Thursday, November 29, 2012


Pages: 295
Date: 29/11/2012
Grade: 4.5
Details: no. 4 Eighty Days
              Received from Orion

Lubov Shevshenko (Luba) was born in the Ukraine and raised both there and in Russia while she trained as a ballerina. Attracted to bad boys from her teenage years she has been known to give them pleasure and ecstasy without ever giving herself to them. It isn’t until she moves to New York and meets Chey, not so much a bad boy as a bad man, that she feels enough of a connection to fully surrender herself. Luba and Chey are made for each other and their relationship is exciting, exhilarating and filled with passion from the start. But bad man Chey has a darker side. Officially a dealer in rare amber, Chey often disappears without a word for months on end and his house contains many locked places. Uncomfortable about the secrets Chey is clearly keeping from her, Luba is nevertheless content to stay in their relationship until the day she makes a shocking discovery. Unable to live with either the secrecy or the implications of what she’s found Luba leaves without a word, determined to make her life without the man she loves so very much.
On her own Luba extends the career as an exotic dancer she started while living with Chey. A career that will lift her to exquisite heights on a secret but very exclusive circuit and provides her with the means to live as she pleases and set her own demands. While dancing her way through life, and various exotic locations, Luba drifts from short-term relationship to one-night-stand and back again, never able to find anything that comes close to the perfection she had with Chey. But even a reunion with Chey won’t bring the easy happy ending she might have dreamed up. Chey’s bad man past will have to be dealt with before life can settle down again.

This is the fourth book in the Eighty Days Series and the first one not to centre on Summer and Dominik, although they do make several appearances in this book. And they’re not the only familiar characters the reader gets to reacquaint themselves with. It was nice to have an another opportunity to read about our playful rock-star, Viggo Frank and Lauralynn, the cellist with very dark desires as well as other, more minor, characters from the earlier books.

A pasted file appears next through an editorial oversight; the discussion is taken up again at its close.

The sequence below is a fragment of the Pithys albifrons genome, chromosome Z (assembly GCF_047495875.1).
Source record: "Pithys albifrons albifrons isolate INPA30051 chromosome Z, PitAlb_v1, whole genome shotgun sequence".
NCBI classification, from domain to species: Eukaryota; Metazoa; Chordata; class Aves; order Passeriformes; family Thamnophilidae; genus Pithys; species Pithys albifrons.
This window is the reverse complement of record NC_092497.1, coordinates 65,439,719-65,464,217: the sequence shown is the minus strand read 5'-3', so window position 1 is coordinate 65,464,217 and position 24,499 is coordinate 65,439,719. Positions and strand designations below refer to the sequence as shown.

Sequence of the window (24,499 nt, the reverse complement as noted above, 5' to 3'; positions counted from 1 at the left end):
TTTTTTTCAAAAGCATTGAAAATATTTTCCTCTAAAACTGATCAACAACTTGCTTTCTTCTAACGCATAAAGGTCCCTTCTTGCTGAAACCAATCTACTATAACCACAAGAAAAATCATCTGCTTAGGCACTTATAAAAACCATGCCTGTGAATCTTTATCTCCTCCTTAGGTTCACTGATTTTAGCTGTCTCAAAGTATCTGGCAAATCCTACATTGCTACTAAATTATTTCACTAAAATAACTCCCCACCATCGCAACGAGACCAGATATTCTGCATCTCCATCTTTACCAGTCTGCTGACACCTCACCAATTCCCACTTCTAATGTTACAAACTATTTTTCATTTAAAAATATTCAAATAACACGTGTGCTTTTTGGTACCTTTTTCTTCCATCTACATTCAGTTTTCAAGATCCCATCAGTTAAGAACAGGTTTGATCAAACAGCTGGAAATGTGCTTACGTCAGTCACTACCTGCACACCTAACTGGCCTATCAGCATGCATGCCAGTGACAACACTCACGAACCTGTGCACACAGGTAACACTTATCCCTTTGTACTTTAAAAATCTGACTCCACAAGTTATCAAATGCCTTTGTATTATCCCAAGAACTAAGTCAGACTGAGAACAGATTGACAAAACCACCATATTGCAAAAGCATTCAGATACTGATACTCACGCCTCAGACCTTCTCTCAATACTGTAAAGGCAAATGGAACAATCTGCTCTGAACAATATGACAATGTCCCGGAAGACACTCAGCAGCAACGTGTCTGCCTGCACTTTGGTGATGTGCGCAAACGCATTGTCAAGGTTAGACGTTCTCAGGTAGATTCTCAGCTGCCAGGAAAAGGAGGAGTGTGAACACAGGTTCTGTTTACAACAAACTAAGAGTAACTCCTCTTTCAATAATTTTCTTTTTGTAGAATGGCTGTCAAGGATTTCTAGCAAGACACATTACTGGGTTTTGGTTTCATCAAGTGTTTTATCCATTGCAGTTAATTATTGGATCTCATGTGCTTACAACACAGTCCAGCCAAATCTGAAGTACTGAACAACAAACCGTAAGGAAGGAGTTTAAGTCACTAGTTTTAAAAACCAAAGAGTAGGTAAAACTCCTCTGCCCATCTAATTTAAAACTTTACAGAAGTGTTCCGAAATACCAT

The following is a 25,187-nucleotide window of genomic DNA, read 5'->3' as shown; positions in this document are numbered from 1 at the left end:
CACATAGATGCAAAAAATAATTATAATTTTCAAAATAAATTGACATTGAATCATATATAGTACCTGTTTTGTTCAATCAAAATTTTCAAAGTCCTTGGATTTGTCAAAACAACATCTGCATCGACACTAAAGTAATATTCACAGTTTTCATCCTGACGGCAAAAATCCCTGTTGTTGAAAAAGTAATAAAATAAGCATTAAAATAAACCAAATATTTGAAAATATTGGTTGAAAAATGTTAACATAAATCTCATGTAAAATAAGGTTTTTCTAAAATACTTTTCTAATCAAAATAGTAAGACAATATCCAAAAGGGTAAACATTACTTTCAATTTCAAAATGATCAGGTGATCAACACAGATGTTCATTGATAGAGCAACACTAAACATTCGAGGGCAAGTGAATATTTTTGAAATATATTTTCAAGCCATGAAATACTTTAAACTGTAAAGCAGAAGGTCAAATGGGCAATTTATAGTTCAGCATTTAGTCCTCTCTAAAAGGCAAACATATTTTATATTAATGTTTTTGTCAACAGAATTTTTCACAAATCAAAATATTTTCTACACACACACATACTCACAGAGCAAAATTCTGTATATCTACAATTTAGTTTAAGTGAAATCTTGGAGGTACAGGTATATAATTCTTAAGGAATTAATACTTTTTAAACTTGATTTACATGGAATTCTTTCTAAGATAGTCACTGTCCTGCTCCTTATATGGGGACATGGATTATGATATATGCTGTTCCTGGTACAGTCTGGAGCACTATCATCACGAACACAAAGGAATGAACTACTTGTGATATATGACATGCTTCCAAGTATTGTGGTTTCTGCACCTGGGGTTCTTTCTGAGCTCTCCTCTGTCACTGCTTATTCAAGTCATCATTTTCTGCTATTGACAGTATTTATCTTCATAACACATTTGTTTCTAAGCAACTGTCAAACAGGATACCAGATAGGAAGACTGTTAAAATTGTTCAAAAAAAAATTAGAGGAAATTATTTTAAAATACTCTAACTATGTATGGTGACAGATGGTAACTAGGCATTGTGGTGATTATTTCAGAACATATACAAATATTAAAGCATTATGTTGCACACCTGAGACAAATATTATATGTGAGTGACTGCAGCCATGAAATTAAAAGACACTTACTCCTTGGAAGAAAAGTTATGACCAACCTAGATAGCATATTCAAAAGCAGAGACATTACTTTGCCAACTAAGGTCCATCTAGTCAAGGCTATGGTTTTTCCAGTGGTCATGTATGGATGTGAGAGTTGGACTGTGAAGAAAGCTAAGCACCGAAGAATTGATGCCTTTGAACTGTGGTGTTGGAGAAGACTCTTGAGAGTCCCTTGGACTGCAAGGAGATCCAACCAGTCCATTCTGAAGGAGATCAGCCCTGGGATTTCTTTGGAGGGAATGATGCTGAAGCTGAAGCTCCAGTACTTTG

It would be wrong to call this book a sequel to the three earlier books though. In many ways this book stands on its own. Although the story in this book intersects with the earlier narrative on several occasions, it isn’t necessary to have read those books in order to enjoy this one. Luba’s story can easily be read as a stand-alone without the reader ever feeling that they are missing out on vital information. Having said that, I do feel that this book would be more fun if you had read the other books first. Several scenes from the earlier story are revisited here but from a different perspective giving the reader a new insight into Summer and Dominik’s story. And, conversely, this book gives the full story of Luba who was a rather mysterious and enigmatic character in the earlier books.

Although I have labelled this book as “erotica” I wonder how accurate that description is. This is contemporary fiction with a higher than average sexual content. But the erotic scenes in this book are mostly written as if from a distance. There are few, if any, excruciating details. Details are either not mentioned or referred to later on, in a memory, rather than in the moment. And because everything that happens in the story is completely normal for the characters it is easy for the reader to treat it as such as well. Some of the acts as described in this book may be far from what most readers will have experienced or even imagined, but to me it never felt shocking or blush-worthy.

Vida Jackson (who is in fact two authors collaborating) seems to be hitting her stride better with each subsequent book. The writing is getting smoother all the time. Although there was one occasion in this book when I consciously thought that I had reached a point where one author had handed over the keyboard to another, the rest of the book could easily have been written by one single person.

One side remark; I’m still not sure why this series is called “Eighty Days”, but there is absolutely no mystery why in this case that part of the title is followed by “Amber”.

As far as I know there is at least one more “Eighty Days” book to come, giving the story of yet another background character and I am very curious about what is still to come and look forward to what I think will be Lauralynn’s personal road of discovery. Although I’m also very curious about the girl with the tear-drop tattoo and can’t help hoping that we’ll hear more about her too.

Related posts: Eight Days Yellow
                            Eighty Days Blue
                            Eighty Days Red

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